Software AG: IT predictions for manufacturing and supply chain industry

Software AG has shared top 10 predictions for manufacturing and supply chain industry for 2015.

“We will see manufacturers and their partners accelerate the implementation of initiatives that will deliver on the promise of the Internet of Things (IoT),” said Sean Riley, Global Manufacturing & Supply Chain Solutions Director, Software AG.

Embedded sensors streaming data combined with analysis will provide better levels of supply chain visibility, production support and customer experience optimization, as innovative manufacturers embrace the possibilities enabled by IoT.

Increased servicing will be required of automated equipment. Specialized equipment makers will be positioned to create new revenue streams by providing maintenance services on a predictive basis with the use of sensors.

Ability to sense demand in real-time and respond by changing prices or promotions through the utilization of segmented logistics, inventory and performance capacities, will allow for optimization of integrated responses.

Re-shoring will remain a focus as manufacturers search for efficiencies and innovation, but supply chains will still be complicated, requiring increased visibility provided by the industrial IoT.

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While labor and production in emerging markets manufacturing has been appealing, improvements in innovation and product quality will keep production facilities running and entice new facilities to open, which will compete with re-shoring.

Faster times to market with more specific products and shorter lifecycles (PLM) will result in short-term shifting and outsourcing of logistics facilities, production and suppliers. Manufacturers will have to quickly onboard suppliers and partners to support rapid product development and match the capabilities and products desired by customers.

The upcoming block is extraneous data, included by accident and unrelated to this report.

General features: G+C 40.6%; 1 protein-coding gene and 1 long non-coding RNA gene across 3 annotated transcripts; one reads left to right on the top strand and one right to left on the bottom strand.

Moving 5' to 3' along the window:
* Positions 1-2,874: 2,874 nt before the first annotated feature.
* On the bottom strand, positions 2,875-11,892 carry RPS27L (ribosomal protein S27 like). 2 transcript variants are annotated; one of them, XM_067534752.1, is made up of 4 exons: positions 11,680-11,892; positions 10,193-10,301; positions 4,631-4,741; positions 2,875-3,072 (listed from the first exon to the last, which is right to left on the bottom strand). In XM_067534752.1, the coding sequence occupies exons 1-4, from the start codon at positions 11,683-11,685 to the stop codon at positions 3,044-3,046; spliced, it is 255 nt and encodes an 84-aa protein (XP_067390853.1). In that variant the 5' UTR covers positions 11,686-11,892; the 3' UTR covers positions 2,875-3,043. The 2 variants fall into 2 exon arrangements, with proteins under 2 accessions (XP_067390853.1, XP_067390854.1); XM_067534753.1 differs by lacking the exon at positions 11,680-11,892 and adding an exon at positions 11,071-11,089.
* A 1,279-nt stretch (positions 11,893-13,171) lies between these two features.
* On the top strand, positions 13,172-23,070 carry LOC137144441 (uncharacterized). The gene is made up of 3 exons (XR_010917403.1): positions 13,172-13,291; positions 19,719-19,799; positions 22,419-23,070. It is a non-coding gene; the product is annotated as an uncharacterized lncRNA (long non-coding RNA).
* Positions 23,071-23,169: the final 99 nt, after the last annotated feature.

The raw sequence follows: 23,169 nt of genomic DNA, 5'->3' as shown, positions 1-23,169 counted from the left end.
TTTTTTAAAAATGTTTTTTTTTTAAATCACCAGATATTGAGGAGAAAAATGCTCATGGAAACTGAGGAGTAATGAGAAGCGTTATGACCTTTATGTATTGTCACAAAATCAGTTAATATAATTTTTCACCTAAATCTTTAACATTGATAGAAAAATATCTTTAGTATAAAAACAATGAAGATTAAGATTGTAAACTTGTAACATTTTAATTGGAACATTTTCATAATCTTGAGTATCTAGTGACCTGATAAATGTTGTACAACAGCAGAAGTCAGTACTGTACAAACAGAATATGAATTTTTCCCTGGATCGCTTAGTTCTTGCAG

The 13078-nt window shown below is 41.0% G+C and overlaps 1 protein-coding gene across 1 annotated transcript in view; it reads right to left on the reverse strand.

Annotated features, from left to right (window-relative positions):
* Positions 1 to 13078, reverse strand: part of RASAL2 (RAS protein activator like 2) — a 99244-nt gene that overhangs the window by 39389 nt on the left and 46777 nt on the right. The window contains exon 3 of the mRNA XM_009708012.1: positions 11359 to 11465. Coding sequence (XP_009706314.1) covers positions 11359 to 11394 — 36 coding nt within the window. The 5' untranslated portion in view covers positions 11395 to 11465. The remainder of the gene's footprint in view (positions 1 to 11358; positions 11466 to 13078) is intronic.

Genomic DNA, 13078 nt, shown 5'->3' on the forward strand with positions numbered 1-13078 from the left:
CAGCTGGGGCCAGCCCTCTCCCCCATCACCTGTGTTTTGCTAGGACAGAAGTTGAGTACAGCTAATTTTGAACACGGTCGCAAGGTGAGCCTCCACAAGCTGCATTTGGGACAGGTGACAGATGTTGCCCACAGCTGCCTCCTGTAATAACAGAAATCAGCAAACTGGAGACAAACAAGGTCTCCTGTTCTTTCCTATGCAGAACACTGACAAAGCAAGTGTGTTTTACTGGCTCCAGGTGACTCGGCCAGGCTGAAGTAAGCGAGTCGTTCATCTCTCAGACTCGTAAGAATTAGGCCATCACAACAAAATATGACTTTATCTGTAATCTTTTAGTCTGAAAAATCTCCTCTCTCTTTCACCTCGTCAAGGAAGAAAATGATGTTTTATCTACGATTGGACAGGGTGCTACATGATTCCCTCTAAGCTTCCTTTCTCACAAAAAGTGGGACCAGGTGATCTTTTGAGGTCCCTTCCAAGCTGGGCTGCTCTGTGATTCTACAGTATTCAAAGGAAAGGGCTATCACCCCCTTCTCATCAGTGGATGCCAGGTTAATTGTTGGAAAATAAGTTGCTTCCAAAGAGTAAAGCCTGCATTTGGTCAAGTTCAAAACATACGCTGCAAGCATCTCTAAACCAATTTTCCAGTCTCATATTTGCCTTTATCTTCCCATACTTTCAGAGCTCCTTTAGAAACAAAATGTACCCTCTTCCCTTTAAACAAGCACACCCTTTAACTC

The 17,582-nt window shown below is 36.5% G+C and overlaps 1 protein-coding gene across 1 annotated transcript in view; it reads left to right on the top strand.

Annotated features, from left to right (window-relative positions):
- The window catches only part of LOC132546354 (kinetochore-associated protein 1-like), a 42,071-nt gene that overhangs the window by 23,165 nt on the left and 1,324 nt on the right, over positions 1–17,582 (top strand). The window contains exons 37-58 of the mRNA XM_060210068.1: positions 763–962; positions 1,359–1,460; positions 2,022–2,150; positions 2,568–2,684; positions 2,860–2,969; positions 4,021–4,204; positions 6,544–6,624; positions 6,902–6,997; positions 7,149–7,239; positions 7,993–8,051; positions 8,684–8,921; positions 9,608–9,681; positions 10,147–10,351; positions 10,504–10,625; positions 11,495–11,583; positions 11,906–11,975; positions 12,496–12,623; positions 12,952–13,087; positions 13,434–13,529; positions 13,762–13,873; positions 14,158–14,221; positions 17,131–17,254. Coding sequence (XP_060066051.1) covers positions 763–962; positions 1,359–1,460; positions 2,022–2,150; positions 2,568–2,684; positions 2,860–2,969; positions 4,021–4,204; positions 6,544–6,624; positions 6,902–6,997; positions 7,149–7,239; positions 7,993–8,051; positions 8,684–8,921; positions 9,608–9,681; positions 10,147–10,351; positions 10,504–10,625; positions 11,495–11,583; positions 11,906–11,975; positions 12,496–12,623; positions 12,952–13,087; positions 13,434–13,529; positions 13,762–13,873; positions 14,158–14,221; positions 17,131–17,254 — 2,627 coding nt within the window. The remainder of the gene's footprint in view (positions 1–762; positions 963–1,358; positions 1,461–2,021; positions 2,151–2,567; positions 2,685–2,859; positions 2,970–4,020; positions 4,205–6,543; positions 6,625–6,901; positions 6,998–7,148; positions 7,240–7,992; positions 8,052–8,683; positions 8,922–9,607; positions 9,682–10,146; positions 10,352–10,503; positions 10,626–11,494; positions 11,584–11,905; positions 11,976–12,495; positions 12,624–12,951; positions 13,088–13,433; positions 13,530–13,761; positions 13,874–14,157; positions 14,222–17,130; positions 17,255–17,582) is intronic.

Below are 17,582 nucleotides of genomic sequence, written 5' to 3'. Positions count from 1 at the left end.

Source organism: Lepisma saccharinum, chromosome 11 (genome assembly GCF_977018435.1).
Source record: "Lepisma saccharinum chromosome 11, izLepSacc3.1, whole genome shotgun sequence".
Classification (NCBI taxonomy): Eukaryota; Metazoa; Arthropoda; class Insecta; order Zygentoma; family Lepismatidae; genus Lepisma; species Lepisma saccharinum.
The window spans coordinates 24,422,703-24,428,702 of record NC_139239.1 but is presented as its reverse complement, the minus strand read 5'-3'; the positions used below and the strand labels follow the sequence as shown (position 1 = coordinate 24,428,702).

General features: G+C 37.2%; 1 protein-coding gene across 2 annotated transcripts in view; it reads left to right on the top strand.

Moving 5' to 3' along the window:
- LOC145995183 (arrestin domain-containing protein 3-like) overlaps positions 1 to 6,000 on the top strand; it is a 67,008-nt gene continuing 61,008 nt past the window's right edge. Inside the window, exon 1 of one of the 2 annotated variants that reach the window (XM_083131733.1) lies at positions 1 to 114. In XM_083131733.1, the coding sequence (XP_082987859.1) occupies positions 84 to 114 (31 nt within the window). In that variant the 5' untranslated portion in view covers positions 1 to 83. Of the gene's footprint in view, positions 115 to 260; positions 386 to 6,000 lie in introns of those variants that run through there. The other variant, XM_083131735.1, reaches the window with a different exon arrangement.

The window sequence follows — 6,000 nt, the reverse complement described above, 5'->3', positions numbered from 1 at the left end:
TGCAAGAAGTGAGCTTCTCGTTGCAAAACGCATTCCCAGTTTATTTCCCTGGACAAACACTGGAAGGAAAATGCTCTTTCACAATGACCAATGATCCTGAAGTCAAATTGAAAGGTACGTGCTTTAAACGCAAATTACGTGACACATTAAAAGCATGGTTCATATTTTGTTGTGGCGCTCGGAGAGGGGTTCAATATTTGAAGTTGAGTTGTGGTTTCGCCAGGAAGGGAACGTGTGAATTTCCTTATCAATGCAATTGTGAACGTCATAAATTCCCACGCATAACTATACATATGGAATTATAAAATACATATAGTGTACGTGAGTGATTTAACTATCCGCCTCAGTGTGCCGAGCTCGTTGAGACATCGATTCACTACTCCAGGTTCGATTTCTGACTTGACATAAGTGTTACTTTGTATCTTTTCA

3D printing will become central to manufacturing strategy. Additive manufacturing will provide additional flexibility for service parts or unique products with short life cycles. These capabilities will flourish and will be adopted as a central part of a manufacturing strategy.

Manufacturers will continue to focus on maintaining cost and service certainty, even in the face of adverse events and risks. Scenario and response planning will require processes spanning multiple departments with the ability to understand forecasted outcomes, and manage real-time deviations from planned outcomes.

Manufacturers who embrace The Digital Enterprise concept will differentiate themselves and attract the best, most sought after talent.

With the rise of IoT and the ability to make massive amounts of data actionable through streaming analytics and dynamic, structured collaboration, governments will continue to increase funding for groups to create a new manufacturing revolution.

Baburajan K
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  • Sandy Montalbano

    Companies are shifting manufacturing closer to customers because localization often reduces total cost therefore many times it makes more sense to produce a product in the market it is going to be consumed in.

    Large companies like Caterpillar use this concept to produce near consumers, shortening supply chains, reducing shipping and moving products to consumers more quickly.

    Changes in the global manufacturing market, technology and the benefits of locating manufacturing closer to customers are giving companies more options to reshore and manufacture competitively. Companies are investing and reshoring because it makes good economic sense to do so.

    Automation, Lean processes and new technology are tools that can increase productivity and competitiveness. When productivity is increased, it reduces the Total Cost vs. offshore and boosts competitiveness.

    In order to help companies decide objectively to reshore manufacturing back to the U.S. or offshore, the not-for-profit Reshoring Initiative’s free Total Cost of Ownership Estimator can help corporations calculate the real P&L impact of reshoring. or offshoring.